Thursday, November 6, 2008

There Will Be Blood

For the first fourteen minutes and twenty seconds of "There Will Be Blood," Daniel Plainview doesn’t say a single word. And yet I've rarely been more fascinated with a character. Without a single line of dialogue, actor Daniel Day Lewis and director Paul Thomas Anderson invoke an intimately powerful connection with the protagonist that is as disturbing and mysterious as our own subconscious. Anderson’s thrown convention out the window – even his own. Gone is the engrossing dialogue that characterized his works like “Boogie Nights” and “Magnolia” or the hilarious non sequitur of “Punch Drunk Love.”

If a filmmaker wants to transport you into another time, he has several tricks up his sleeve. Hollywood has created all kinds of ready-made formulas. Think of the grand costumes of “Gone With the Wind,” the hokey pageantry of an old-west shoot-em-up like “Rio Grande,” or even the colorful colloquialisms of “O! Brother, Where Art Thou?”

Yet somewhere in our DNA lives the memory of that past, the hardships, the putrid fears, the primal hatreds that we’ve carried down through the years – a shared memory that transcends all of Hollywood’s tired clichés. And I’ve never actually believed that until I heard Daniel Day Lewis’s opening lines of the film, “Ladies and gentleman, if I say I’m an oil man, you’ll agree.” Certainly after fourteen minutes and 20 seconds, any spoken word at all is bound to have a dramatic effect. Yet there's more to this than tension and release. There isn’t anything I can point to in the dialogue or the delivery to explain it. It’s just an ineffable authenticity in Daniel Day Lewis's acting that I’ve only felt a few times in all of my life.

One of Anderson’s most artistic contributions comes with his use of music. The score is probably a director’s greatest temptation. Overwrought music is often the last-ditch tool used to smooth over an awkward scene, a poor performance, or even an entire cinematic failure. (Not convinced? Revisit the Mendes/Hanks fiasco “Road to Perdition”).

Johnny Greenwood’s mostly original score finds a new orchestral language for communicating tension. His Ligeti-inspired strings tonally converging and diverging, an irritatingly insistent percussion cadence worthy of Stravinsky himself – these tell us as much about Plainview as does anything else. Which isn’t to say it tells us much. Unlike a Wagner opera, the orchestra fills out not so much the emotional depth as much as psychological impenetrability. What else would you expect from Radiohead’s lead guitarist?

It’s odd to use the words “intimate” to describe a film characterized by terse dialogue, detached cinematography, and unexplainable action. Yet that's what this film is. It’s an intimate look into the unknown. Filmmakers, like the rest of us, presume to know too much, to communicate too much. We’re too afraid to explore the unknown in ourselves and others, and to leave space in our thoughts. The beauty of “There Will Be Blood” is that it gives in, admits its ignorance, and sails across our subconscious, across humanity’s ambiguities.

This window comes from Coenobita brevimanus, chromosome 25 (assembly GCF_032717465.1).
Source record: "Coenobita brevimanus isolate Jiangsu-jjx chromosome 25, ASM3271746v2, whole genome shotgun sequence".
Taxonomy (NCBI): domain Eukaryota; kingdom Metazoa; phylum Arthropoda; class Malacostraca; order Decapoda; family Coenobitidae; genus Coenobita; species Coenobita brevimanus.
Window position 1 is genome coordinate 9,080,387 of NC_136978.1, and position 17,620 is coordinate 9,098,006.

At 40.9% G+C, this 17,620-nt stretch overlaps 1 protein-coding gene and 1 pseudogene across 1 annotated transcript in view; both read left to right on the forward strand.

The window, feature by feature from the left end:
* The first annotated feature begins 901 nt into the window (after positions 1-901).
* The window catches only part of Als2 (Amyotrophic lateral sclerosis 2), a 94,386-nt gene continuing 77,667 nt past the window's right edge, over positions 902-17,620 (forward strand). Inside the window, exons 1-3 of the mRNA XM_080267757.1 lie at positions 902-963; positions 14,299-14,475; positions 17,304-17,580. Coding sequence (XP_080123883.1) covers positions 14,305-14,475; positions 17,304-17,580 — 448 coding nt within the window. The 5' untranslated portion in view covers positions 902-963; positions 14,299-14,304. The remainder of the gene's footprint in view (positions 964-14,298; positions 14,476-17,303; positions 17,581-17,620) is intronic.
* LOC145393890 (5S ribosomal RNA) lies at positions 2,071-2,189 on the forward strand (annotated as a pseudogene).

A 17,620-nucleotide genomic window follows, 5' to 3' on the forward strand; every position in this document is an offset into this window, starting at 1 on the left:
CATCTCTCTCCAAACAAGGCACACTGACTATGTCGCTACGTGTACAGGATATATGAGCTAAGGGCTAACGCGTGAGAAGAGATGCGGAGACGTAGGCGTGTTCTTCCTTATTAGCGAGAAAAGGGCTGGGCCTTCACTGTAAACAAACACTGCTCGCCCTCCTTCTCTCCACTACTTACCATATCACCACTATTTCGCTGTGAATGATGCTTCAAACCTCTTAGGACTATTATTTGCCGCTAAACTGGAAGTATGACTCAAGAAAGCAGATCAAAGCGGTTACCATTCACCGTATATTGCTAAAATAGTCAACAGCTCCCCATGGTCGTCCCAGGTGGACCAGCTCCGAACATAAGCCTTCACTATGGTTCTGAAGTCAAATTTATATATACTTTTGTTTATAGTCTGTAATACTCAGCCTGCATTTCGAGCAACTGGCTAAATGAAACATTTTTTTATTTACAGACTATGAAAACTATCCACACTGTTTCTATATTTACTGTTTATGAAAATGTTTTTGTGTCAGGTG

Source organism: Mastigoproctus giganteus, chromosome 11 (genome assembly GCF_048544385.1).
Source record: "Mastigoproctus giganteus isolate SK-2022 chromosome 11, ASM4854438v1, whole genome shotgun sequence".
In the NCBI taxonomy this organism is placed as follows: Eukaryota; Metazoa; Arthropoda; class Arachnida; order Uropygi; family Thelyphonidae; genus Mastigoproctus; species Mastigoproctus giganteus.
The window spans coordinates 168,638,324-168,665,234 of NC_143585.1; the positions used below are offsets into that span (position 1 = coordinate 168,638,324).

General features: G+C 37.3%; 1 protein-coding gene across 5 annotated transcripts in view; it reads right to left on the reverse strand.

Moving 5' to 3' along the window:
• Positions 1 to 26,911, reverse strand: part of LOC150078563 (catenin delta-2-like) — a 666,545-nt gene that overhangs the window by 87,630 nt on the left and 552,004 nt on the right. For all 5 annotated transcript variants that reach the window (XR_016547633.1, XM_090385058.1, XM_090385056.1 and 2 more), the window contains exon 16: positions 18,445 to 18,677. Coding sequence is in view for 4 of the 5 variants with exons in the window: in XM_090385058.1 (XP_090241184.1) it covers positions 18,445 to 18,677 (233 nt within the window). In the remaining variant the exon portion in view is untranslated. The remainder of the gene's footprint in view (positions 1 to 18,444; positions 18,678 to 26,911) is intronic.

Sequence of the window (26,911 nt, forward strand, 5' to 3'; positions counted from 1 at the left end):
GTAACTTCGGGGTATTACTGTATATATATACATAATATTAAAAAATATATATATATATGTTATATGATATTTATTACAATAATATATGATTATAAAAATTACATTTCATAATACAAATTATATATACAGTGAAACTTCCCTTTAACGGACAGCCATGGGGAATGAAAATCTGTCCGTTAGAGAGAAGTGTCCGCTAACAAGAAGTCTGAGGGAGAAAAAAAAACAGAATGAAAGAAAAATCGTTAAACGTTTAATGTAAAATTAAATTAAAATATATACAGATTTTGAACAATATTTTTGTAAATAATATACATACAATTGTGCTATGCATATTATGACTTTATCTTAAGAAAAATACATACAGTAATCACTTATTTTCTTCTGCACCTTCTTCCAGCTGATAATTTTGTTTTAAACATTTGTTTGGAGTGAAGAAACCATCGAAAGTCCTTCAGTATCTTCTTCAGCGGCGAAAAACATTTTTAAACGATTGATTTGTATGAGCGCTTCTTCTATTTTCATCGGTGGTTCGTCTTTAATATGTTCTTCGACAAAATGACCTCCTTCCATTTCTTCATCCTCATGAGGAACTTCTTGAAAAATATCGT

This was no easy feat. To do so, Anderson had to somehow transform Upton Sinclair’s “Oil!” from a polemical pro-socialist labor novel into a largely non-political (and bewildering) examination of the soul. Along the way, he discarded large portions of the book, while cleverly salvaging others, including a frightening and cinematically fresh look into the sinister backwoods world of turn-of-the-century evangelical Christianity. The novelty of this representation is due in large part to the preacher played by actor Paul Dano. His snake like contortions, abusive, slobbery healings add a new spin to this well-worn narrative feature. It’s certainly on par with his memorable performance as a Nietzschian teen in “Little Miss Sunshine.”

The film is not a masterpiece. Its final act veers dangerously close to classical Greek territory with a conventionally dramatic father/son confrontation. In fact, most of this act feels out of place; Plainview’s opulent demise into decadence and alcoholic seclusion seems more fitting of a popcorn drama. Thankfully, the final scene saves the entire production. I won’t spoil it for you, I just have four words: “I drink your milkshake.”

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